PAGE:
Tea Time with Annie Kate Rotating Header Image

January and February at our House

WP_20170217_16_10_30_Pro (500x222)

According to Miss 14 our wrap up posts are missed.  She offered to do my work for me if I would write one and I am very grateful .  A chance to write instead of iron, mend, and fold laundry?  I feel so blessed!

So, here is what we’ve been doing the past two months while the snow fell and the wind howled, especially on Tuesdays.  Yes, really, it was a special winter with poor weather almost every Tuesday but lovely weather most of the rest of the time.

School-wise, we were busy with all the usual things.  Daily each girl and I spend time on our comfy couch by the fire, studying logic, grammar, French, and Dutch together.  The other work is a bit more haphazard, but it seems to be getting done.

Miss 16 has finished her grade 10 Dutch credit and is able to read snippets from Dutch newspapers, decipher contemporary literature and manuals with a dictionary, and follow involved conversations.  Grade 11 Dutch will involve increasing her vocabulary and her ability to speak in Dutch.

Miss 14 struggled for months with the concept of gravity in Physical Science until I realized what the problem was:  she was trying to understand more than the book provided.  Since then she has written that test and now she’s in a rush to finish the entire course at quadruple speed.  When it is finished she will get ten pretty notebooks for all her projects, lists, and dreams, and she can’t wait.

We’ve started our year of celebrating Canada’s 150th birthday through Canadian History.    We read books, watch videos, and are currently focussing on the prime ministers, which is a good way to get an overview of Canadian politics over the last century and a half.  I’ve been puzzling about how to teach history properly (see my thoughts on the Six Historical Thinking Skills) but it seems to me that our family still needs to focus more on facts, people, and ideas before trying anything else.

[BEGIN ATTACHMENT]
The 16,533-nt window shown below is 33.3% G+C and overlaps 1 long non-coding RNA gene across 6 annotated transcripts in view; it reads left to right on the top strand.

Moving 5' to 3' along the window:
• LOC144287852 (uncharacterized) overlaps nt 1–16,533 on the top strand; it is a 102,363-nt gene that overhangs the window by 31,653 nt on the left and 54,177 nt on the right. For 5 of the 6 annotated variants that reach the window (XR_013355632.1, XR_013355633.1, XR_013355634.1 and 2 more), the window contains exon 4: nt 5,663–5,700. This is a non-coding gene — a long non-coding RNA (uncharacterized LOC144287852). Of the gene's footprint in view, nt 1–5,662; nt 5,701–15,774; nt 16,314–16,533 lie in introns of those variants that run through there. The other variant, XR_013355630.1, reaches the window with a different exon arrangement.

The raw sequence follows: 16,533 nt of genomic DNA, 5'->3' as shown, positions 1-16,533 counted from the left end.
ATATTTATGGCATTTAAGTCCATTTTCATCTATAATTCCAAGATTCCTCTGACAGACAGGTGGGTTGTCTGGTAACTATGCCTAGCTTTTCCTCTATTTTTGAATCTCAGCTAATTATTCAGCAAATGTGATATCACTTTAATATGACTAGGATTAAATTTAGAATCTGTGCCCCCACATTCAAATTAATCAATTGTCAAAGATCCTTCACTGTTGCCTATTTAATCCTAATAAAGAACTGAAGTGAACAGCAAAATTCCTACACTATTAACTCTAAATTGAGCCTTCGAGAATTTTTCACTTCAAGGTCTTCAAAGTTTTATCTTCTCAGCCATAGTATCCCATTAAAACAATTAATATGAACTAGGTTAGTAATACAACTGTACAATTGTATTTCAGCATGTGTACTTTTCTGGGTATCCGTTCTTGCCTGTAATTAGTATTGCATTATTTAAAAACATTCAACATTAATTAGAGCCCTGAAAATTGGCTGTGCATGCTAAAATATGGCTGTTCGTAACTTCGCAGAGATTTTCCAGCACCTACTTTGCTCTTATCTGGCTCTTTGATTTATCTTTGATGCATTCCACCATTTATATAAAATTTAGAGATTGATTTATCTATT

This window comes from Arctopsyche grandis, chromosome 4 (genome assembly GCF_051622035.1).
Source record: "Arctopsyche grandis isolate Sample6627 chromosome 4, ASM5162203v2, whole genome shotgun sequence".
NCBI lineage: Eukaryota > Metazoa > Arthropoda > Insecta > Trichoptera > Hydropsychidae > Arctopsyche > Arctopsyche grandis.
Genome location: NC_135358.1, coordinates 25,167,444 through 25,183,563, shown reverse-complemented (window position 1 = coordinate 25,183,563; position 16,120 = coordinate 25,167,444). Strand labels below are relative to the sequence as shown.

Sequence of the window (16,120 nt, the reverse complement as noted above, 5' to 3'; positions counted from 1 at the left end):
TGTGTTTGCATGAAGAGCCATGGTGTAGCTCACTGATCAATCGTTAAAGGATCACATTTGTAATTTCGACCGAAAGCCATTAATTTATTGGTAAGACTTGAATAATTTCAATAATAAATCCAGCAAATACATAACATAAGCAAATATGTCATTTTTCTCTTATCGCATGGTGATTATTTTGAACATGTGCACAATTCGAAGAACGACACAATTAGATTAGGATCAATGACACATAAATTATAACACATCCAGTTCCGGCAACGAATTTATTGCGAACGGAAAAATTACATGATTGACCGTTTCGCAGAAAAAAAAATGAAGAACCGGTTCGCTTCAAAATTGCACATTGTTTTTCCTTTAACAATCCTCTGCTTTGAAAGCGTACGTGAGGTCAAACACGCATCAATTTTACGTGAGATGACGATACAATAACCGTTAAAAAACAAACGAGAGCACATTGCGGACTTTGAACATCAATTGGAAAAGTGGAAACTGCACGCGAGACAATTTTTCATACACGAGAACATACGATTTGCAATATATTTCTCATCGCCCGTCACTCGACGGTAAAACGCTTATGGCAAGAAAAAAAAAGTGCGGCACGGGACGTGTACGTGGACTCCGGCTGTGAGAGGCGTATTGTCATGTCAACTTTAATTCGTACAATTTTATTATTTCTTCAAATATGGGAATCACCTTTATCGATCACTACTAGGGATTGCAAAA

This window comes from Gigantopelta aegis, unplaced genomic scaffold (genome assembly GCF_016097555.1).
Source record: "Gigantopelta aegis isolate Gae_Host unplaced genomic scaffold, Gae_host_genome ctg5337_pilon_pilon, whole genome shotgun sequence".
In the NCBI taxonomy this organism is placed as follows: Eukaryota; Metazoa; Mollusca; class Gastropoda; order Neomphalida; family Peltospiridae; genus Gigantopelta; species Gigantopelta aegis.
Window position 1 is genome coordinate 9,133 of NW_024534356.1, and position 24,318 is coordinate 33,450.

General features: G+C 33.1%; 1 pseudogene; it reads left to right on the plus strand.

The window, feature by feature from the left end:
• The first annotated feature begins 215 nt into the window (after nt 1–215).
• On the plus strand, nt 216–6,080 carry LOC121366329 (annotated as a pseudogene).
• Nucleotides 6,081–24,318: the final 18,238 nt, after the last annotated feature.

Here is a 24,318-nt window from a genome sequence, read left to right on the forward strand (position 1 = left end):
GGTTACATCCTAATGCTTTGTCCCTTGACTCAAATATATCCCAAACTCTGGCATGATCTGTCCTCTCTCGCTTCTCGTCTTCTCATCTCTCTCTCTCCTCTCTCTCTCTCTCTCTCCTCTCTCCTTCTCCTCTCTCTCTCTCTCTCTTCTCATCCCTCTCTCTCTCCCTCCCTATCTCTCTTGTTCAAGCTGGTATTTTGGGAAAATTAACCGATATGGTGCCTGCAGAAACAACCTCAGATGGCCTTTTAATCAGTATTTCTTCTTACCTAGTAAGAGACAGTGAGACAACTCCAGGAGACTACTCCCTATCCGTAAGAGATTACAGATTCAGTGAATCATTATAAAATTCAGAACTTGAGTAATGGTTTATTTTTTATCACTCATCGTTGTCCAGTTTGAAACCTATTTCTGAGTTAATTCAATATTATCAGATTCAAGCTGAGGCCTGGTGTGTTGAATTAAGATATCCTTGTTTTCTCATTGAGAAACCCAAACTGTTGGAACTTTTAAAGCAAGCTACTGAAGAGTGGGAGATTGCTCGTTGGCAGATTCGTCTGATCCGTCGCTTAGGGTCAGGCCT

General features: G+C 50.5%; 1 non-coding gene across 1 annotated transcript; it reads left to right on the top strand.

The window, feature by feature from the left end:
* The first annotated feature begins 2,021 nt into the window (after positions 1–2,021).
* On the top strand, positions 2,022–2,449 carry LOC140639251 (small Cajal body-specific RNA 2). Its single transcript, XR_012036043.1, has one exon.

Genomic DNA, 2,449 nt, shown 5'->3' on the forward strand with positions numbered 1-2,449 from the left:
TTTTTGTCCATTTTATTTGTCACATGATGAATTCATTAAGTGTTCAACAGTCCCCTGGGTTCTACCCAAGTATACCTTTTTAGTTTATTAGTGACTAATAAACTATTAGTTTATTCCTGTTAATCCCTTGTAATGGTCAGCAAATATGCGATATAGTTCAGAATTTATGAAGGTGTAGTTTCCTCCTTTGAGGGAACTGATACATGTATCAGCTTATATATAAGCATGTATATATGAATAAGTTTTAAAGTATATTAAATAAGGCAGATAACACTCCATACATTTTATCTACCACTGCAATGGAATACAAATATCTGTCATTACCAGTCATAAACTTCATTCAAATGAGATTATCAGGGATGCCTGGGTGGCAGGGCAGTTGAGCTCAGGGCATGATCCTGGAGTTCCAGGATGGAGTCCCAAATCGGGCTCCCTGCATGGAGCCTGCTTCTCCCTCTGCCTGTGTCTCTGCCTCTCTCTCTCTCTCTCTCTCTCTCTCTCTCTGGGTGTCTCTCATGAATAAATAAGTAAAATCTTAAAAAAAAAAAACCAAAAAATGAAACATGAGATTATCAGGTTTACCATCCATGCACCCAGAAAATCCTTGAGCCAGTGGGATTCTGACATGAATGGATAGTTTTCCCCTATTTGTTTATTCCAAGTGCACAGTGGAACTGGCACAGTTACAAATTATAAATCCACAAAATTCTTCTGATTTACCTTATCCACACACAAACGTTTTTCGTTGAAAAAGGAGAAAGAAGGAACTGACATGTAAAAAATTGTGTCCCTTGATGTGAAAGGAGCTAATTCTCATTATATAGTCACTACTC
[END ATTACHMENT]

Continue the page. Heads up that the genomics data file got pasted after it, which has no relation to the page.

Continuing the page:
Based on Make It Stick (link to my review), an excellent book about the science of learning, we now do lots of little quizzes, like Charlotte Mason’s narrations which I had largely forgotten about for a few years.  They can be oral, but currently we are using written ones.  So each Friday I try to have two or three quizzes prepared on what they’ve learned that week in history, Bible, French, science or whatever.  For example, we’ve been watching an excellent series of 20 minute videos about Canada’s prime ministers.   Yesterday I handed the girls some paper and asked them to list the first 5 prime ministers and give three facts about each one of them.  Sometimes I combine fill-in-the-blanks with short answer questions and actually print the quizzes out.  And occasionally I just listen as they talk non-stop about cool things that they have learned, which is, obviously, the ideal.

The girls also did other things besides schoolwork, of course.

During a cold snap when the community rink was open they convinced me to drive them there each morning so they could skate and play hockey together in the sunshine.  Since it has been an effort for them to get adequate exercise, I said yes, remembering that this could also be part of the required PE credit for high school.   While they skated I walked around with my new earbuds, memorizing Romans with David Heath, narrator of the ESV audio Bible.  Now they skate on the melted runoff water that has frozen, whizzing past hummocks of meadow grass while the dogs watch mournfully from the other side of the fence.

Miss 14 has been blessed with an extraordinary opportunity, horseback riding and lessons with the horses she volunteers with at therapeutic riding.  She has learned a remarkable amount about horses, riding, people, and herself.

Miss 16 loves her part-time work at a local ethnic store and all her dear fellow workers and customers.   We are so grateful for the flexibility of homeschooling; she never has to turn down a work shift because of a test or a paper.

Other than that, there has been a tiny amount of judo and yoga, lots of whipping cream and chocolate, friends, family (my out-of-province parents came for a visit!), a new-to-us car (the third blue one on our driveway), music, time with Bunbun the rabbit, messes made and cleaned up, the bathroom ceiling painted, and a pack of wolves that kept us from walking in the fields.  And, during a foretaste of spring that brought the robins back weeks early, I saw three swans gliding through the blue sky!

And now my 2017 resolutions.   They were very simple:  memorize Romans, work back up to walking 10 K steps a day, and keep up with the wee notes I scribble during sleepless nighttime hours.